Denver DA’s husband pleads guilty to attempted arson for burning slash in Grand County during fire ban |

Denver DA’s husband pleads guilty to attempted arson for burning slash in Grand County during fire ban

McKenna Harford
SkyHi News
A slash pile burns on Christopher Linsmayer's property Oct. 27, 2020, causing Kremmling Fire and the Grand County Sheriff's Office to respond.
Photo from Henry Meier

GRANBY — A man with a history of leaving unattended fires burning on his Kremmling property pleaded guilty to two counts of attempted arson Thursday, July 22, with a possible sentence of 90 days in jail.

In Grand County District Court, Christopher Linsmayer, 68, pleaded guilty to one count of felony attempted arson and one count of misdemeanor attempted arson. Linsmayer is the husband of Denver District Attorney Beth McCann.

Linsmayer originally faced 12 counts of felony arson and 12 counts of misdemeanor arson after emergency crews responded to his home Oct. 27, 2020, for a report of 12 slash piles with four actively burning.

During the time the slash piles were burning, Grand County was under Stage 2 fire restrictions, which prohibit open burning. The burning was especially concerning to neighbors because the East Troublesome and Williams Fork fires were still smoldering under a fresh blanket of snow. Just days earlier, the deadly East Troublesome Fire grew by 100,000 acres overnight, ultimately burning 192,560 acres (more than 300 square miles) and 570 structures before it was extinguished.

According to police reports, Linsmayer was not on the property when crews responded, and firefighters used surrounding snow to extinguish the flames.

No property was damaged and no one was hurt, but the attempted arson charges alleged that Linsmayer “knowingly or recklessly” started a fire that could have injured someone or damaged someone’s buildings or property.

In May, Linsmayer pleaded not guilty and a trial was set for October. His guilty plea entered Thursday vacated the trial.

Under the plea deal, Linsmayer’s sentence will be limited to up to 90 days in jail, 80 hours of community service and two years supervised probation.

The agreement leaves room for a deferred judgment, which would allow Linsmayer to have the charges dismissed from his record and the case sealed two years and 35 days after fulfilling the terms of his sentence.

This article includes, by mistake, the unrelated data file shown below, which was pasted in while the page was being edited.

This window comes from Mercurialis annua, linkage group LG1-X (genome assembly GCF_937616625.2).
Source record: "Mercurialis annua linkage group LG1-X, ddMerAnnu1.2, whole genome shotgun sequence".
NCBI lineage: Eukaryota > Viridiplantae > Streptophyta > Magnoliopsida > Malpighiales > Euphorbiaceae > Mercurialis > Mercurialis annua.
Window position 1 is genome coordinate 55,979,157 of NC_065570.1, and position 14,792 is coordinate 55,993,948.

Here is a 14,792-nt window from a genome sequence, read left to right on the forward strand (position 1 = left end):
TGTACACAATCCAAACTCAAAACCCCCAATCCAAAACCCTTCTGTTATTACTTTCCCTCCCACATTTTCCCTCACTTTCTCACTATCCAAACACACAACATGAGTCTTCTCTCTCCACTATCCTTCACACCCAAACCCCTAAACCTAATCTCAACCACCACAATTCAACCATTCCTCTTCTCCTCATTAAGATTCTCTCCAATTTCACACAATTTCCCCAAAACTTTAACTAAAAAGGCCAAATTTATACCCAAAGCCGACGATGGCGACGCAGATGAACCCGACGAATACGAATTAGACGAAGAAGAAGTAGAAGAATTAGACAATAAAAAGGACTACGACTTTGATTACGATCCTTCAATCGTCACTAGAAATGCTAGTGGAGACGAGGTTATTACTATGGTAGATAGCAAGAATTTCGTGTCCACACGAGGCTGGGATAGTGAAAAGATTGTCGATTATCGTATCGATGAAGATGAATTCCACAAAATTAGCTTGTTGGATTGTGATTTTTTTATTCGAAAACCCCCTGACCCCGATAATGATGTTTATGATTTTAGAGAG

If Linsmayer doesn’t complete the terms of his agreement, he risks one to three years in prison.

Additionally, Linsmayer will have an injunction that will prevent him from having any open fires on property in his name with the exception of a contained grill with someone else present.

Judge Mary Hoak will sentence Linsmayer on Oct. 14. Linsmayer’s attorney Jack DiCola said over the phone that his client takes full responsibility for his actions.

“He confirmed that the fires were completely extinguished before he left, and there was a foot of snow on the ground,” DiCola said. “He never intended to harm any person or anyone’s property, but he accepts full responsibility and apologizes to anyone who is fearful due to his actions.”

The Denver District Attorney’s Office declined to comment on behalf of Linsmayer’s wife.

Previously, Linsmayer was convicted of violating two county ordinances regarding burn permits for burning a slash pile in August 2019 on a red flag warning day, which signals extreme fire danger. He was sentenced to pay roughly $1,500 in fines and make a $1,000 donation to Mountain Family Center for victim restitution.

In a separate incident, the 2016 Gore Ridge Fire, a 10 acre wildfire that caused more than $100,000 in damage, was linked to slash piles on Linsmayer’s property. He paid $190,000 for fire suppression efforts and restitution to his neighbor.

According to the Grand County Sheriff’s Office, Linsmayer was also cited for a county ordinance violation Nov. 1, 2016, and other reports of inappropriate burning were filed April 7, 2017, and Sept. 16, 2017, but Linsmayer was not cited.

Fourteenth Judicial District Attorney Matt Karzen issued a statement after the hearing, saying the plea agreement shows the importance of abiding by fire restrictions and regulations.

“This resolution should make clear that no matter what you think you are entitled to do, violating a fire ban or otherwise behaving recklessly with fire on Colorado’s Western Slope will result in serious consequences,” Karzen said. “Thankfully, nobody was hurt in this instance and no structures were damaged, but as has been made painfully clear in recent years, there is zero room for irresponsible behavior with fire in Colorado.”

Linsmayer also owns a home just outside of Silverthorne in Summit County. He lists his primary address in Denver.

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